Gary Gilmore's Eyes and Looking After Number One are the first punk songs the show's featured that I remember from when they came out. I suppose this means this is the week punk's finally arrived for me.

I never noticed before that this sounds like the Monster Mash.

And the audience are bobbing again.

Unlike Gaye Advert who looks suitably disinterested.

The Adverts depart and I miss Noel's intro to the next act, meaning that, so far, I don't have a clue who it is.

It's a strange woman who's borrowed her hair from Rula Lenska and her wardrobe from Suzanne Danielle

Whoever she is, she can't sing.

She looks like someone I used to know at school. Actually, she looks exactly like someone I knew at school.

It's all over and, apparently, she and her equally tone deaf friends were called Page Three.

And just to drag us all down completely from the show's previous highs, the Floaters are somehow at Number 1.

I wonder why luminous blues suits went out of fashion?

As we contemplate that mystery, we play out with Jean Michel Jarre and what I think is Oxygene, meaning we've had two foreign instrumentals in one show - the show in which Noel Edmonds declared it's rare to get instrumentals on the chart.

So it's all over and you can't get away from it, it was a show in which the bracing wind of modernity was unmissable. Instead of the usual rubbish, we got not one but three songs that could be called punk. We got two euro synth instrumentals. We got Thin Lizzy who were hardly new music but certainly weren't traditional Top of the Pops fare and we got Donna Summer.

Page Three and the Floaters aside, it has to represent a jolting leap into what was then the present, a reminder that the 1970s were nearing their end and a whole new musical age was inescapably looming into view.


Dougie said...

I think the 70s ended after Live Aid. I don't remember many variety acts like Joe Dolce, The Barron Knights etc. troubling Ver Charts ( Star Trekkin & Mr. Blobby being obvious exceptions but the latter has me thinking "sorted for Es and Whizz in a field", not a present for Granny. Unless your granny's fae Easterhoose.)

Dougie said...

This is why I refer to Colin Baker as the first 80s Dr. Who- blond, bouffant,synthetic tartan pomp.

Arthur Nibble said...

Your best summary yet, sir. I dare / plead with you to mention the Way Down pointy-uppy bit on Yes It's Number One.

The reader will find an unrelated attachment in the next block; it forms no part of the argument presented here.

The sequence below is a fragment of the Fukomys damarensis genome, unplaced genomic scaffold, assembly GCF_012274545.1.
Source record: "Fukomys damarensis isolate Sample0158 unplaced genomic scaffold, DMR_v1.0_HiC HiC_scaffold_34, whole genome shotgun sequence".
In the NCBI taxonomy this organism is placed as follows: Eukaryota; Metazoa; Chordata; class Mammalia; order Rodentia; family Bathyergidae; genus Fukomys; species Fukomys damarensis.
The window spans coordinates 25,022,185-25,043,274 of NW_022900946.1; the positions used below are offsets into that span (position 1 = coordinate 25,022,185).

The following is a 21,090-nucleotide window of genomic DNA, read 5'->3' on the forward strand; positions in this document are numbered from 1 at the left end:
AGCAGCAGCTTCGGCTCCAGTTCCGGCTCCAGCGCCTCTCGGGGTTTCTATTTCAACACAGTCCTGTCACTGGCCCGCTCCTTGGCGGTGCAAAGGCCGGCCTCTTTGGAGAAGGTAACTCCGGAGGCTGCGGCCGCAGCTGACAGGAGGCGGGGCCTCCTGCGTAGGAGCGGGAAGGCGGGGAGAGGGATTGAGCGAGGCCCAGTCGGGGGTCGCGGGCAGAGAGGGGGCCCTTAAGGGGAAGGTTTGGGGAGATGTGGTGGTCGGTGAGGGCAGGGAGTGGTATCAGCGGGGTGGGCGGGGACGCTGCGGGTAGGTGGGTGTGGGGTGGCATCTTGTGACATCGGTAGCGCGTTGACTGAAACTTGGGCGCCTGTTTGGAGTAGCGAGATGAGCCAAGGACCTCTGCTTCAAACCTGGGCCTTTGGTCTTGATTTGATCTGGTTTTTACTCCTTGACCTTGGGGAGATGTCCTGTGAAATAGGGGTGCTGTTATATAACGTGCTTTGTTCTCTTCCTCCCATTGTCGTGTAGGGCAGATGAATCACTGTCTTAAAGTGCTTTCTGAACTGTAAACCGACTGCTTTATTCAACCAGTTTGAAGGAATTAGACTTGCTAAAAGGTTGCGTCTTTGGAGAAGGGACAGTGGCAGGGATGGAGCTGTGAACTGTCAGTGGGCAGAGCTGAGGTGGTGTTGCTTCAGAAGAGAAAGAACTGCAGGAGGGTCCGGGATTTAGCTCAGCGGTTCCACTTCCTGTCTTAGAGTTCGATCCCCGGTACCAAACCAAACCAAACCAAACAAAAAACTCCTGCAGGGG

Steve W. said...

Thanks, Arthur. I must admit that the fact that I liked most of the acts on last night's show did enthuse me for the task in a way that the show doesn't always.

Anonymous said...

Don't think Elkie Brooks fans could give a crap about your blog !!! They are too busy listening to good music. Get over it.

Tyrone Jenkins said...

This is a great blog! Your suggestion that this episode (minus Pagethree and The Floaters!)at last reflects something of the mood of 1977 and anticipates the following few years is quite true.
Unfortunately (or fortunately for our irony antennae)the cabaret/Wheeltappers and Shunters end of the market is equally, or perhaps even more, reflective of public taste as interpreted by Radio One etc. Its this grab-bag of confused taste and dispirate trends that make the 70s such an interesting pop culture period.

Steve W. said...

Hi, Tyrone and thanks for the praise.

Tyrone Jenkins said...

Are you going to do a write up of the Kenny Everett-fronted 1973 TOTP?

Steve W. said...

Hi, Tyrone. I'm afraid time constraints mean doing one show a week's about as much as I can manage.

I did see the edition in question and thought it was all right - apart from Engelbert Humperdinck who seemed completely out of place on the show, bearing in mind who the other acts were.

Pan's People seemed surprisingly dignified after months of watching Legs and Co.

I did dig the groovy graphics.

Kenny's country bumpkin routine fell a little flat with me, although I suppose we should give him credit for at least trying to be different.

Anonymous said...

You're not very good at this.